1. Anna Abramova, Director of the Moscow State Institute of International Relations-University AI Centre, Russian Federation
  2. Omar Sultan al Olama, Minister of State for Artificial Intelligence of the United Arab Emirates, United Arab Emirates
  3. Latifa al-Abdulkarim, Member of the Shura Council (Saudi Parliament), Assistant Professor of Computer Science at King Saud University, Saudi Arabia
  4. Estela Aranha, Special Advisor to the Minister for Justice and Public Security, Federal Government of Brazil, Brazil
  5. Carme Artigas, Secretary of State for Digitalization and Artificial Intelligence of Spain, Spain
  6. Ran Balicer, Chief Innovation Officer and Deputy Director General at Clalit Health Services Israel, Israel
  7. Paolo Benanti, Third Order Regular Franciscan, Lecturer at the Pontifical Gregorian University, Italy
  8. Abeba Birhane, Senior Advisor in AI Accountability at Mozilla Foundation, Ethiopia
  9. Ian Bremmer, President and Founder of Eurasia Group, United States
  10. Anna Christmann, Aerospace Coordinator of the German Federal Government, Germany
  11. Natasha Crampton, Chief Responsible AI Officer at Microsoft, New Zealand
  12. Nighat Dad, Executive Director of the Digital Rights Foundation Pakistan, Pakistan
  13. Vilas Dhar, President of the Patrick J. McGovern Foundation, United States
  14. Virginia Dignum, Professor of Responsible Artificial Intelligence at Umeå University, Portugal/Netherlands
  15. Arisa Ema, Associate Professor at the University of Tokyo, Japan
  16. Mohamed Farahat, Legal Consultant and Vice-Chair of MAG of North Africa IGF, Egypt
  17. Amandeep Singh Gill, Secretary-General’s Envoy on Technology
  18. Dame Wendy Hall, Regius Professor of Computer Science at the University of Southampton, United Kingdom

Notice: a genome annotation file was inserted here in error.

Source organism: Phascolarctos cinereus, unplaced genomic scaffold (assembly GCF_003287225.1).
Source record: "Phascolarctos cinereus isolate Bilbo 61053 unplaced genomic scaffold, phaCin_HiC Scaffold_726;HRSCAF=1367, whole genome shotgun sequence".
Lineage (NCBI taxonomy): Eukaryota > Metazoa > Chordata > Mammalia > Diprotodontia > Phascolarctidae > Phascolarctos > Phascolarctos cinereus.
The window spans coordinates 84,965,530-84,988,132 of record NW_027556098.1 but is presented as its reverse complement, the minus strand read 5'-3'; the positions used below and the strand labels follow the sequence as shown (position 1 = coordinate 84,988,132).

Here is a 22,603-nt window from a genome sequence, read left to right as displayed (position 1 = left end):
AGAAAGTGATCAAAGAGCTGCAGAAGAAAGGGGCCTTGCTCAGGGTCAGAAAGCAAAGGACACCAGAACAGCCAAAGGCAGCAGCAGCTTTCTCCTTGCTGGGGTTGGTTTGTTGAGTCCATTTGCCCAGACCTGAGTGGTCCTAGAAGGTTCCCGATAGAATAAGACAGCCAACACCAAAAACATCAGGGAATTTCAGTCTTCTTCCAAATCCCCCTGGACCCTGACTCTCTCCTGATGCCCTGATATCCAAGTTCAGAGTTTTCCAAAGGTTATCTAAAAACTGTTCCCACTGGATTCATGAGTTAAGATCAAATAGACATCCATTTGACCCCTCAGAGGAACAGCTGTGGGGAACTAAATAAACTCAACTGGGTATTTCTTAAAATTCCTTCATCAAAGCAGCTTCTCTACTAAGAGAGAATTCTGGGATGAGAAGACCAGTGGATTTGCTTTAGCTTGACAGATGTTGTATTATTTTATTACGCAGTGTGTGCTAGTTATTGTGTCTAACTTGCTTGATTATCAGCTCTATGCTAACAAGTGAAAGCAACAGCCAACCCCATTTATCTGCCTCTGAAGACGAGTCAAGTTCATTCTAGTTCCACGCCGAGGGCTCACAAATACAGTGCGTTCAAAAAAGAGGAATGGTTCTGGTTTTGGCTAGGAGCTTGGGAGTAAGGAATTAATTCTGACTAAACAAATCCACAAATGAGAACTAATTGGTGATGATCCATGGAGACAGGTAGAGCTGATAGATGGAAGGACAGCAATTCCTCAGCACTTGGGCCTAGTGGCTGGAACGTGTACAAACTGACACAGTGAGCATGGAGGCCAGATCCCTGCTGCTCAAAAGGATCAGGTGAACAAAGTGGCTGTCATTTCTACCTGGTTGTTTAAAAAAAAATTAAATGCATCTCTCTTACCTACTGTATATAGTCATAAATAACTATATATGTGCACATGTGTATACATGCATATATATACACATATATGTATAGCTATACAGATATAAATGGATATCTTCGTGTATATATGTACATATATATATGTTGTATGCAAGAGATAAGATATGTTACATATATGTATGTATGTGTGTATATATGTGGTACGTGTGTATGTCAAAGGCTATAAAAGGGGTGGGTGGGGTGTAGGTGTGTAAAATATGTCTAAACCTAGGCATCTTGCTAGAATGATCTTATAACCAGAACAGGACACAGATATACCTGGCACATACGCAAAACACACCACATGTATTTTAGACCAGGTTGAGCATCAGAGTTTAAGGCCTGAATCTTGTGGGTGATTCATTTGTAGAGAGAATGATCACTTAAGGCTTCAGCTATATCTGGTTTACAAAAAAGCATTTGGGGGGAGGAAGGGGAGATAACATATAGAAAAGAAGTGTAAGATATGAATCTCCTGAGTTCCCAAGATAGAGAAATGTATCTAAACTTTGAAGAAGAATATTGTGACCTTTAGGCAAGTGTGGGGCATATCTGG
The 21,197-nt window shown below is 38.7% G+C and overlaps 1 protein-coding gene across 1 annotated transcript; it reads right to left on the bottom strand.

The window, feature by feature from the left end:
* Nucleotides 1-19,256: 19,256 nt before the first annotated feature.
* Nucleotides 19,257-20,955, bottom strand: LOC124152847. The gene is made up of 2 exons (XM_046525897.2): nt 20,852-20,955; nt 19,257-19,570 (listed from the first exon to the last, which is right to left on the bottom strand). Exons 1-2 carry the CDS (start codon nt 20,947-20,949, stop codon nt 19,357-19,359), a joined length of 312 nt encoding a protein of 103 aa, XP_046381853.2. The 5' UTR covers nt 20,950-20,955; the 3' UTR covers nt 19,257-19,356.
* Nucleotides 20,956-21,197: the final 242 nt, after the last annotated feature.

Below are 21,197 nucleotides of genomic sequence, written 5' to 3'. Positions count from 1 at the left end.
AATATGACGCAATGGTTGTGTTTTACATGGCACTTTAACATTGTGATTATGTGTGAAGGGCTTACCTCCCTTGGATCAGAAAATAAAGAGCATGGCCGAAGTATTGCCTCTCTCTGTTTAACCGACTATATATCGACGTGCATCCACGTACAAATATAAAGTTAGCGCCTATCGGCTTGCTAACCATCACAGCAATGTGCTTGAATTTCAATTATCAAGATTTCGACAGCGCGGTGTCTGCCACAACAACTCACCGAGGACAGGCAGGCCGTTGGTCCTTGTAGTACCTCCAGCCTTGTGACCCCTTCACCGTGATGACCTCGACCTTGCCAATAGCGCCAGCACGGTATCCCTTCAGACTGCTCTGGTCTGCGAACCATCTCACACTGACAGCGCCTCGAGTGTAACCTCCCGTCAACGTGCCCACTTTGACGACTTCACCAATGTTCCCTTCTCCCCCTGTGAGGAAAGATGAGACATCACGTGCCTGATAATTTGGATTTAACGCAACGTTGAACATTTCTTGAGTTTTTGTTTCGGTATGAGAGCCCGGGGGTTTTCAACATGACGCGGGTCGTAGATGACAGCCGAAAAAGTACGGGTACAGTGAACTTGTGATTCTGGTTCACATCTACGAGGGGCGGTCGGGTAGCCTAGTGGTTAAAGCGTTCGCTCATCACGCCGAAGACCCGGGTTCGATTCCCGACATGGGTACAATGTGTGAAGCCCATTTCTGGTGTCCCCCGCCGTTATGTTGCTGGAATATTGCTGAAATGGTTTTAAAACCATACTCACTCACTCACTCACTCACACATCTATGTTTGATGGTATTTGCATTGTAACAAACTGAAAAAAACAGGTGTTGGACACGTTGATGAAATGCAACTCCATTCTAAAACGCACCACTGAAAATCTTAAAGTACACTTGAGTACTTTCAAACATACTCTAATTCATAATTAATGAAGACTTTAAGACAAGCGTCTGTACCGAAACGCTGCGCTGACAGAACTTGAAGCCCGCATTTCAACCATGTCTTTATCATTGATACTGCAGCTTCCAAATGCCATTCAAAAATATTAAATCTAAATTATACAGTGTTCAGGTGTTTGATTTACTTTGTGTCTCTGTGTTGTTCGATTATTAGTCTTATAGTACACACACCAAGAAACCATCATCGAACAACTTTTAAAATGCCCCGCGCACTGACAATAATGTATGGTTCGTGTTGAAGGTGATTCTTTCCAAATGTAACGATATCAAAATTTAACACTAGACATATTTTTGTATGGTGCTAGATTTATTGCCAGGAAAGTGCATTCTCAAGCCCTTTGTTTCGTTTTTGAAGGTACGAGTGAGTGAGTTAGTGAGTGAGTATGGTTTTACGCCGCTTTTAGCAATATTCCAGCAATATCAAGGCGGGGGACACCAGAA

19. Rahaf Harfoush, Digital Anthropologist, France
  20. Hiroaki Kitano, Chief Technology Officer of Sony Group Corporation, Japan
  21. Haksoo Ko, Chair of Republic of Korea’s Personal Information Protection Commission, Republic of Korea
  22. Andreas Krause, Professor at ETH Zurich, Switzerland
  23. James Manyika, Senior Vice-President of Google-Alphabet, President for Research, Technology and Society, Zimbabwe
  24. Maria Vanina Martinez Posse, Ramon and Cajal Fellow at the Artificial Research Institute, Argentina
  25. Seydina Moussa Ndiaye, Lecturer at Cheikh Hamidou Kane Digital University, Senegal
  26. Mira Murati, Chief Technology Officer of OpenAI, Albania
  27. Petri Myllymaki, Full Professor at the Department of Computer Science of University of Helsinki, Finland
  28. Alondra Nelson, Harold F. Linder Professor at the Institute for Advanced Study, United States
  29. Nazneen Rajani, Lead Researcher at Hugging Face, India
  30. Craig Ramlal, Head of the Control Systems Group at the University of The West Indies at St. Augustine, Trinidad and Tobago
  31. He Ruimin, Chief Artificial Intelligence Officer and Deputy Chief Digital Technology Officer, Government of Singapore, Singapore
  32. Emma Ruttkamp-Bloem, Professor at the University of Pretoria, South Africa
  33. Sharad Sharma, Co-founder iSPIRT Foundation, India
  34. Marietje Schaake, International Policy Director at Stanford University Cyber Policy Center, Netherlands
  35. Jaan Tallinn, Co-founder of the Cambridge Centre for the Study of Existential Risk, Estonia
  36. Philip Thigo, Adviser at the Government of Kenya, Kenya
  37. Jimena Sofia Viveros Alvarez, Chief of Staff and Head Legal Advisor to Justice Loretta Ortiz at the Mexican Supreme Court, Mexico
  38. Yi Zeng, Professor and Director of Brain-inspired Cognitive AI Lab, Chinese Academy of Sciences, China
  39. Zhang Linghan, Professor at the Institute of Data Law, China University of Political Science and Law, China